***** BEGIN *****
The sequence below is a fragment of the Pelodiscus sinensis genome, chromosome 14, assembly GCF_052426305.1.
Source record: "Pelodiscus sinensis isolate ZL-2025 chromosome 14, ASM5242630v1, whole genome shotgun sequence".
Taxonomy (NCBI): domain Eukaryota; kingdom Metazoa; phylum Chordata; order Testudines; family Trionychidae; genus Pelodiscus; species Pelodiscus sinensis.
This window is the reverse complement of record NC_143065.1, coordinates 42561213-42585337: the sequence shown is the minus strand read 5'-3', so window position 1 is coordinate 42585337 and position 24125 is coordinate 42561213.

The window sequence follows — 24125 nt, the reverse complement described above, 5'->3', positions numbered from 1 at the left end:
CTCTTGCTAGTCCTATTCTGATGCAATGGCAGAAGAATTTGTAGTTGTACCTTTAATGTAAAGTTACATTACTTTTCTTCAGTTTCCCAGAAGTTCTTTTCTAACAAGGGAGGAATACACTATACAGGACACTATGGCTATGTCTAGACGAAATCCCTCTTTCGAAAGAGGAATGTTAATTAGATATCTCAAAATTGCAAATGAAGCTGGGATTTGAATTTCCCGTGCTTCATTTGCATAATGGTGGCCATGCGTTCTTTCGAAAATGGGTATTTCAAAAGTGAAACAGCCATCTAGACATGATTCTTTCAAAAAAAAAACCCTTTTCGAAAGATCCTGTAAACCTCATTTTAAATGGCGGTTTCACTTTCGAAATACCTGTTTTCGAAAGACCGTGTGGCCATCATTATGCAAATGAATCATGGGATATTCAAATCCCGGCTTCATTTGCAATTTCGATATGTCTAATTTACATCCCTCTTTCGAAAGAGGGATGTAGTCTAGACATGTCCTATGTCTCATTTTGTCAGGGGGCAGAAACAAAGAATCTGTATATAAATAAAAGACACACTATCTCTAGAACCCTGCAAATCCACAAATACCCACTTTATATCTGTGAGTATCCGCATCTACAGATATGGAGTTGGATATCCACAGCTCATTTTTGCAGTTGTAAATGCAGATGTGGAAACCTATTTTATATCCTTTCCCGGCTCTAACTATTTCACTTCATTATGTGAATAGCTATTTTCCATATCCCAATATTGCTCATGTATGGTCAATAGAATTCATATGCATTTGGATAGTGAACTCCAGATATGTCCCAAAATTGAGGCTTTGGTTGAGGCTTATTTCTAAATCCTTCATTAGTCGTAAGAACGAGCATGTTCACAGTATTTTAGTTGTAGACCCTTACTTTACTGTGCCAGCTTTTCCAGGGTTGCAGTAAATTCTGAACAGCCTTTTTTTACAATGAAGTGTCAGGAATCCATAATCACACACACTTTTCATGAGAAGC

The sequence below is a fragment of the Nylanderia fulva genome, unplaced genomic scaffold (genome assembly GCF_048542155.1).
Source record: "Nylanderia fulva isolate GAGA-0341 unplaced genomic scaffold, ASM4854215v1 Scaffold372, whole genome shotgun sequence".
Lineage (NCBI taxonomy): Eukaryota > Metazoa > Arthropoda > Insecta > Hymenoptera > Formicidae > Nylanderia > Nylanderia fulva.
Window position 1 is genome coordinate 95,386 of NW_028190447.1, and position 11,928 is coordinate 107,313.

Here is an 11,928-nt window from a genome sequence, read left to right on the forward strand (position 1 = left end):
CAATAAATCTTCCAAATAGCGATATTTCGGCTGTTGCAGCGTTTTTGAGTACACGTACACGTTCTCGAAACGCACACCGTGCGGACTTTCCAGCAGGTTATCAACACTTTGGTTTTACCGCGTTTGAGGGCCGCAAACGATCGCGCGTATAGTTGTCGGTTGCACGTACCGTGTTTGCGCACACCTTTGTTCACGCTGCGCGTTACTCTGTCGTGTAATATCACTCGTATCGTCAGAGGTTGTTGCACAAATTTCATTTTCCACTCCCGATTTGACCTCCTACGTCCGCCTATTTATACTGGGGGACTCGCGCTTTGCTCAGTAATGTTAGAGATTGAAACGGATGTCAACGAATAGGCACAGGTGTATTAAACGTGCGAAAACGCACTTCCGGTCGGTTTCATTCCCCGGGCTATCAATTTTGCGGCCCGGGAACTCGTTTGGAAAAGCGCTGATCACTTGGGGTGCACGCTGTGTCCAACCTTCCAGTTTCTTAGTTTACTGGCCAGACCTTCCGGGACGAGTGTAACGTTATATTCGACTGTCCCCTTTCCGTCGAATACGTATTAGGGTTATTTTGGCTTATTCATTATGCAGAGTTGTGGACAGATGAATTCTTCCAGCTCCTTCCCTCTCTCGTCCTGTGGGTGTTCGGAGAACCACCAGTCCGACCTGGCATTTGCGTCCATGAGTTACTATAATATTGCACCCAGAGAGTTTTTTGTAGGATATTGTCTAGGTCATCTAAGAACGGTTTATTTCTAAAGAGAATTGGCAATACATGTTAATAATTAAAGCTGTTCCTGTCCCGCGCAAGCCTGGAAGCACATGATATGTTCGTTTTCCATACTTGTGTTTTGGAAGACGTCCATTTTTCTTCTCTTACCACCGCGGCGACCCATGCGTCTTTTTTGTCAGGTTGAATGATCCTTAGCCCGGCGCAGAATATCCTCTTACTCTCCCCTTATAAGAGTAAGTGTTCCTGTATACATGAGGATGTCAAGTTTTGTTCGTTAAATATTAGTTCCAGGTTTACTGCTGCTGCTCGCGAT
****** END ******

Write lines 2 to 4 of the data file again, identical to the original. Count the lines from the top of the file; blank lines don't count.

Source record: "Pelodiscus sinensis isolate ZL-2025 chromosome 14, ASM5242630v1, whole genome shotgun sequence".
Taxonomy (NCBI): domain Eukaryota; kingdom Metazoa; phylum Chordata; order Testudines; family Trionychidae; genus Pelodiscus; species Pelodiscus sinensis.
This window is the reverse complement of record NC_143065.1, coordinates 42561213-42585337: the sequence shown is the minus strand read 5'-3', so window position 1 is coordinate 42585337 and position 24125 is coordinate 42561213.